Friday, October 26, 2012

"The Defining Decade"

Check out this short interview with Meg Jay, Ph.D, the author of The Defining Decade: Why Your Twenties Matter — And How to Make the Most of Them Now. I'm going order it from the library, but until I can read the whole book, what do you think about the article?

I have issues with the passage at the end, when Jay states:

Courtesy of Highways Agency.
'Twenty-somethings are very prone to what's called present bias. So are all humans, which is what procrastination is about, and oil consumption and overspending ... I think thinking about later is very scary for 20-somethings, because they don't have a lot of experience doing that. So, a lot of what I do with clients is not give them advice as much as ask very pointed questions: "What is it that you want?" "Where would you like to be in five or 10 years?" "Do you want to get married?" "Do you want to have kids?" "What do you want your job to be?" ... These are questions that no one asks 20-somethings because they know it scares them. But deep down, 20-somethings want people to ask them these questions because they know they need to figure it out.'

This seemed like an odd thing to say, to me, because the future is all that my twenty-something friends are thinking about: what careers they want, where they want to live, and who they want to be with. That's why twentysomethings are having a hard time of it in today's economy. They know what they want -- good jobs, financial independence, and (in some cases) families -- but they're having trouble getting it. Not being able to move out or find jobs equal to their level of education both embarrasses and worries twentysomethings. It embarrasses us because we feel like we're failing at life, and it worries us for many reasons, one of which is because I know that how much we earn in the formative years of our careers will influence how much we earn when we get to be experienced professionals.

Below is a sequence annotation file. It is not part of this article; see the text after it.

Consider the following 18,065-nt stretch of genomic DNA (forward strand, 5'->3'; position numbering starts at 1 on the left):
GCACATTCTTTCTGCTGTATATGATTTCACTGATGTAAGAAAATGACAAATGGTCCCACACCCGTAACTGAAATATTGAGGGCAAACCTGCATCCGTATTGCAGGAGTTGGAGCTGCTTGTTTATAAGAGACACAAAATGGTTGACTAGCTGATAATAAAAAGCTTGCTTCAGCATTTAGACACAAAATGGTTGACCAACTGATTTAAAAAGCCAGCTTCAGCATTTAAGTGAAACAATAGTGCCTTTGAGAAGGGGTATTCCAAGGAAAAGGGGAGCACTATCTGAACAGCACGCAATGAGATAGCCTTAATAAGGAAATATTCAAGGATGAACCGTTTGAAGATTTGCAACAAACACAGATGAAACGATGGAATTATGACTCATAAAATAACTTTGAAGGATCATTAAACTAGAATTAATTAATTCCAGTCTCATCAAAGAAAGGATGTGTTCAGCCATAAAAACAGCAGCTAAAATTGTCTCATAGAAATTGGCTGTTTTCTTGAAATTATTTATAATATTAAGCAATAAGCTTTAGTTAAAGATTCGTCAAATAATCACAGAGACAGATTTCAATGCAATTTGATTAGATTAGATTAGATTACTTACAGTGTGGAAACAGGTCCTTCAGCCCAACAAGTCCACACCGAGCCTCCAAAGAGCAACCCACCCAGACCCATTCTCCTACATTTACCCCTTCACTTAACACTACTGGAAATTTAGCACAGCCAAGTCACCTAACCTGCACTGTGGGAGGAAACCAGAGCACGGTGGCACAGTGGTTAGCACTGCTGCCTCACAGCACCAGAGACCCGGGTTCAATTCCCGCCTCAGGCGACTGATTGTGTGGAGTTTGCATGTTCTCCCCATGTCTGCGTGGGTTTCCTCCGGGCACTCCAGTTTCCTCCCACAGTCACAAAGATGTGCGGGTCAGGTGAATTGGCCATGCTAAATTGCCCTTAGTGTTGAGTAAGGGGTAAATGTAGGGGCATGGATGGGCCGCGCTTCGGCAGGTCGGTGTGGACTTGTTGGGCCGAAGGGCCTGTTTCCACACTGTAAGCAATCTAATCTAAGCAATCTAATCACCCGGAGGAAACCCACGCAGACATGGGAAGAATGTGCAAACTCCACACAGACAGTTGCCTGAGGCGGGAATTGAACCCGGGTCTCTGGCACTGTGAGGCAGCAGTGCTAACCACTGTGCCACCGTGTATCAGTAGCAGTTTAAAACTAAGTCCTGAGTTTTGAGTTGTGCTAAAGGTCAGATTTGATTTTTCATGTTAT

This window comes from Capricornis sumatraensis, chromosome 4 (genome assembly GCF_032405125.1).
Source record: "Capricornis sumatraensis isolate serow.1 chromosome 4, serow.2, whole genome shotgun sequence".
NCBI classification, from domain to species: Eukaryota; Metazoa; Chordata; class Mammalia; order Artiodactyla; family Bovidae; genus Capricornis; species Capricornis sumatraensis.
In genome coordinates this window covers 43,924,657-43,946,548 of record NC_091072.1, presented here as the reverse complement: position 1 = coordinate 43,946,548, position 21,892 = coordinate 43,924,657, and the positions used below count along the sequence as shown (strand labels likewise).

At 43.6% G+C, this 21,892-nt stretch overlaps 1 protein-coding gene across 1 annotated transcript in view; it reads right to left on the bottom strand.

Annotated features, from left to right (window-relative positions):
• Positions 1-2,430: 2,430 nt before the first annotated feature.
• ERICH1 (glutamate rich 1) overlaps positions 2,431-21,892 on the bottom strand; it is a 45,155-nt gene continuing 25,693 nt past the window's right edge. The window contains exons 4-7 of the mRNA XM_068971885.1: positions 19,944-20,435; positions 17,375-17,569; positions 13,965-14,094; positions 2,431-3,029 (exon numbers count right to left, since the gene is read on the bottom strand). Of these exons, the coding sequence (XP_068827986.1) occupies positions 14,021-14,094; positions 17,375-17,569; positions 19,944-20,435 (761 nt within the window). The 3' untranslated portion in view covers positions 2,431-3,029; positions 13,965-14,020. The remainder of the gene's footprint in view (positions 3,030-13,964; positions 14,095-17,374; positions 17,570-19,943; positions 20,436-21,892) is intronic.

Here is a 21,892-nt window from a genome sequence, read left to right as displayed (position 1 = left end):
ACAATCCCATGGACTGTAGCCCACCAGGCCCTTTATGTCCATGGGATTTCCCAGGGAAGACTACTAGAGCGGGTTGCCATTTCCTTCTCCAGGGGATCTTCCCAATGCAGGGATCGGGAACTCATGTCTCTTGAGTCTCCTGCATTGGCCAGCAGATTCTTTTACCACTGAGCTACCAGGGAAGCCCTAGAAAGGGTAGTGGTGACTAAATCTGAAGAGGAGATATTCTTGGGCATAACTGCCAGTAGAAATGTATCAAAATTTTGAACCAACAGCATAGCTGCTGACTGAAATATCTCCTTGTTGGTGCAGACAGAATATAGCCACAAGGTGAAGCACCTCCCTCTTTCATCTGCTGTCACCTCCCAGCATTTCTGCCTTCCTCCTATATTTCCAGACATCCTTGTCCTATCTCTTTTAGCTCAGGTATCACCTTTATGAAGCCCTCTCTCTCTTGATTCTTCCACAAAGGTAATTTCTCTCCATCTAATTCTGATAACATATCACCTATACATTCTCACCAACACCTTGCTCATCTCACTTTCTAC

Courtesy of elycefeliz.
If twentysomethings don't want to think about something in the future, it's because we're just trying to keep our heads above the water. I read an article in Time a few months ago that said that young adults should start saving for retirement and investing in their (401)k by the time they are in their mid-twenties. This is a nonsense statement to me, since I can't even afford to rent my own apartment, and I know several people who have yet to buy their first cars. When you're still sleeping in your childhood bedroom, it's pointless to start worrying about retirement. We're keeping the whole picture in mind, but trying to alleviate stress by focusing most of our attention on the next step forward.

Photo attributions from Flickr/Creative Commons:
"HA1-000344," courtesy of Highways Agency

"Money," courtesy of elycefeliz

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